I see in this layout that many/most of the buildings and other manmade structures are already put into place. Is that the accepted method of doing this........buildings, etc. first, then conform the terrain/scenery to the space that remains? Makes good sense to me, but I guess I just hadn't really sequesnced it in my mind quite that clearly:D
  9. upguy

    upguy Oregon Western Lines, CEO

    Bob,

    I have placed buildings in various locations to get an idea of just what is going to fit...where. I am not a very accomplished kit-basher of scratch builder, so I have to find an arrangement that will work based on the configuration of the "out of the box" structure. I expect to have to modify some buildings, but I am trying to keep from having to re-design buildings any more than necessary.

    As far as which comes first, the scenery or the buildings, I guess that would probably have to be determined by the situation. I generally find it easier to plan the scenery around the building. However, there may be times when it could be advantageous to construct the scenery first although I think that will increase the difficulty in structure placement because it may force you to adapt a building to fit...thereby requiring kitbashing or scratch building--something that I am trying to minimize or avoid altogether.

    I plan my railroad to be loosely based on the Union Pacific railroad operations in a given time with likely businesses that would have been served by the railroad during that time. I guess that makes me more a "free lancer" and not actually a prototypical modeler of a miniature Union Pacific System. Since I am not as concerned as some individuals would be about everything being prototypicially correct, I don't have to be as fussy about exact placement of structures or landmarks.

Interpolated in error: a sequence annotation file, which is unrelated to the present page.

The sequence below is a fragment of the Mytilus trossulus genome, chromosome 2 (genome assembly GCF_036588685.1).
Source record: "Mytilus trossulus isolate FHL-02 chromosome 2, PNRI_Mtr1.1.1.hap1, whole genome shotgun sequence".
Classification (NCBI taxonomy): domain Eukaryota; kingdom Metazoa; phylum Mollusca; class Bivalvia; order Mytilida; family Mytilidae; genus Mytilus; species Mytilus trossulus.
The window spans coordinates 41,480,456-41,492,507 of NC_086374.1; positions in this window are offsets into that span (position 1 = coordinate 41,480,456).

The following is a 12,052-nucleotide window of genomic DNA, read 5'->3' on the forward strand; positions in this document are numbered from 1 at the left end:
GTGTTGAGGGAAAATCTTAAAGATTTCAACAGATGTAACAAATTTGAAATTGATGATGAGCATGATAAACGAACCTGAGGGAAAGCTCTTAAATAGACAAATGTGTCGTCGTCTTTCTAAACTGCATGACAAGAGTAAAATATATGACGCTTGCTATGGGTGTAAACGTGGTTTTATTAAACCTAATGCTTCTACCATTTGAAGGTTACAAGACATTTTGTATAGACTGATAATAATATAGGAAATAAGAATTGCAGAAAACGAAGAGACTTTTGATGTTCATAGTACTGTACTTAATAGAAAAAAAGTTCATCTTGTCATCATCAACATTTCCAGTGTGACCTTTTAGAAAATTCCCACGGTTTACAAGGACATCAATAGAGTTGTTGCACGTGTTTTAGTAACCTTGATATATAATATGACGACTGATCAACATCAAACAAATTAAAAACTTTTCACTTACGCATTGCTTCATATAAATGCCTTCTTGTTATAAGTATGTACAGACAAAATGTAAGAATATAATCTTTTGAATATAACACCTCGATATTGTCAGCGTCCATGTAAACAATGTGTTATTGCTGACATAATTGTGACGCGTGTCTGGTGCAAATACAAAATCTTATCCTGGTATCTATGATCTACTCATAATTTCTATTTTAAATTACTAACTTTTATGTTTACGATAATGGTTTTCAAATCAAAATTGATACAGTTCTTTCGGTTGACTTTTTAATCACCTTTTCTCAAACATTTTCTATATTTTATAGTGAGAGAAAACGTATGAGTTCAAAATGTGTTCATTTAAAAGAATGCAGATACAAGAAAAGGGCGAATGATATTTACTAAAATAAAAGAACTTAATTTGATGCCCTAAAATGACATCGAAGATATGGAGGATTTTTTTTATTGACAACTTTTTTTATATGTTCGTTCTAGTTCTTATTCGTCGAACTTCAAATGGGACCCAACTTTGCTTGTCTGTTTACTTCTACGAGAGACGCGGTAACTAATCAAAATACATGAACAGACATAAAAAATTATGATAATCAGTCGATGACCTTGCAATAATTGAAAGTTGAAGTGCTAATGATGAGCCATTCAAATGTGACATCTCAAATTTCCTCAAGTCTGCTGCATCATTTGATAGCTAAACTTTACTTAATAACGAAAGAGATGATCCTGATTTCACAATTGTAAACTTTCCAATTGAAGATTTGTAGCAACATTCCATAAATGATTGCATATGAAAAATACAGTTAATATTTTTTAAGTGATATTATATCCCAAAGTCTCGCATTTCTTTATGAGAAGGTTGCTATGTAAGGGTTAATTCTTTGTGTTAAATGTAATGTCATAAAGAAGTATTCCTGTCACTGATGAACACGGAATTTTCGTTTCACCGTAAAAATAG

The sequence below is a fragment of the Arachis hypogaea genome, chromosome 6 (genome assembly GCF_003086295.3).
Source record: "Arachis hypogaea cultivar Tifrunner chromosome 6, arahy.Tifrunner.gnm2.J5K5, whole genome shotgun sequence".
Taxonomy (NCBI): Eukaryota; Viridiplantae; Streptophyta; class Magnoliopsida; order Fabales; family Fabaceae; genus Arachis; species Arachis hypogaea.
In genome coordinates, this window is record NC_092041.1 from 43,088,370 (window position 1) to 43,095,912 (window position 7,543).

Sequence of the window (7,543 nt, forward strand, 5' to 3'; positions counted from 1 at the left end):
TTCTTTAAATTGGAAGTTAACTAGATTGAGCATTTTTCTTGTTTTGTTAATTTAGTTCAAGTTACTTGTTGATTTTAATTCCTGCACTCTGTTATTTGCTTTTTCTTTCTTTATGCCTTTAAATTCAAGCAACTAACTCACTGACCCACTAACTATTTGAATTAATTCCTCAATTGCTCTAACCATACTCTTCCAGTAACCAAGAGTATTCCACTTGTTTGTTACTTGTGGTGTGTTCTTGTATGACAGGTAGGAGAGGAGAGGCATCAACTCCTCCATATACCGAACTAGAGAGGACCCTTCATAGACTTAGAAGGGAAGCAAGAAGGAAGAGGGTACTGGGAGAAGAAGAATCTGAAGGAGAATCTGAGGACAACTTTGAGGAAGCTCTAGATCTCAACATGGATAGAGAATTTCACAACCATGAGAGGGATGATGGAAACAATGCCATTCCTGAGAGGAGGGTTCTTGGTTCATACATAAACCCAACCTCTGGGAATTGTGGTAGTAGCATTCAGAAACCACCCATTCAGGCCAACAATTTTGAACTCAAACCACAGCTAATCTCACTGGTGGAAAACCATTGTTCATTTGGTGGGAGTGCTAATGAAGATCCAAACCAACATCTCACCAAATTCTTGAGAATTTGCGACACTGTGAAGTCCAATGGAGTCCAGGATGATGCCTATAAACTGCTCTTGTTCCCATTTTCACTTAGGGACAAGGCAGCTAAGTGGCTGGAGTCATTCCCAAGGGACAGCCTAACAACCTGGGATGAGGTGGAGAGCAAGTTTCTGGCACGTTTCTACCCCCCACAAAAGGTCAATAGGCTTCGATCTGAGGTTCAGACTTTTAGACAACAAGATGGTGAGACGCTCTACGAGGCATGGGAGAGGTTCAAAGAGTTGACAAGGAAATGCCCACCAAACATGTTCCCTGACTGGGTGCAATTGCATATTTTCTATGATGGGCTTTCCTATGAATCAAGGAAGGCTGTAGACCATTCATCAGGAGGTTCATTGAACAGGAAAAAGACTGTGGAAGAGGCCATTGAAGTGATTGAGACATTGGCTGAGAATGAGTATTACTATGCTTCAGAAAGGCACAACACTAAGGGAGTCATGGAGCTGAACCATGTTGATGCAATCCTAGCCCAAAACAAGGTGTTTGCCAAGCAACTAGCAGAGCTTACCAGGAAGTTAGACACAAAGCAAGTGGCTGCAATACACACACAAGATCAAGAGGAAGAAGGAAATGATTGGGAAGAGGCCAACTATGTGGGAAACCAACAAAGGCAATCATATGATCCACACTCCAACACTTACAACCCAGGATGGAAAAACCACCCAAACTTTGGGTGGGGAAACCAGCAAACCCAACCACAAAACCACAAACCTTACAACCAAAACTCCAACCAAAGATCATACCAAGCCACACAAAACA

I guess that I'm just trying to keep the modeling that I plan to do within the limits of my modeling ability. Since I am already electrically challenged, I don't need to compound my problems by becoming architectually challenged too.

    Perhaps there are others that are more able to answer the questions that you have raised than I, but I thought I would at least give it a try. Good luck.
  10. Bob Collins

    Bob Collins Active Member

    My thinking is right along the same line as yours. In addition to your idea about placing building, etc. to get the spacing correct, whether or not you are doing proto or free lance( mine is free lance) it helps a great deal to put concept into practice.

    I also like what you did about the grain elevator and I will do exactly the same thing. I looked at the ADM elevator and deecided it was almost too "foram" for the look I want, so I will also look for a local elevator to fit my bill.

    I started out wanting to be true to the UP ( I grew up in the Omaha area and worked in the UP yards one summer as a tinners helper), but now have pretty much decided I'l run whatever the mood makes me want to run. A friend here gave me several Frisco pieces of rolling stock and a diesel engine (my plan was for steam only) and I have found some other things that aren't UP, so I'll try most anything but Amtrak. I do like the idea of doing the scenery to be very rural, regardless of what I run.

    Bob
  11. upguy

    upguy Oregon Western Lines, CEO

    I added another layer to the glacier today. I also worked on the backgrounds which can be seen in some other posts.

    Attached Files:

  12. billk

    billk Active Member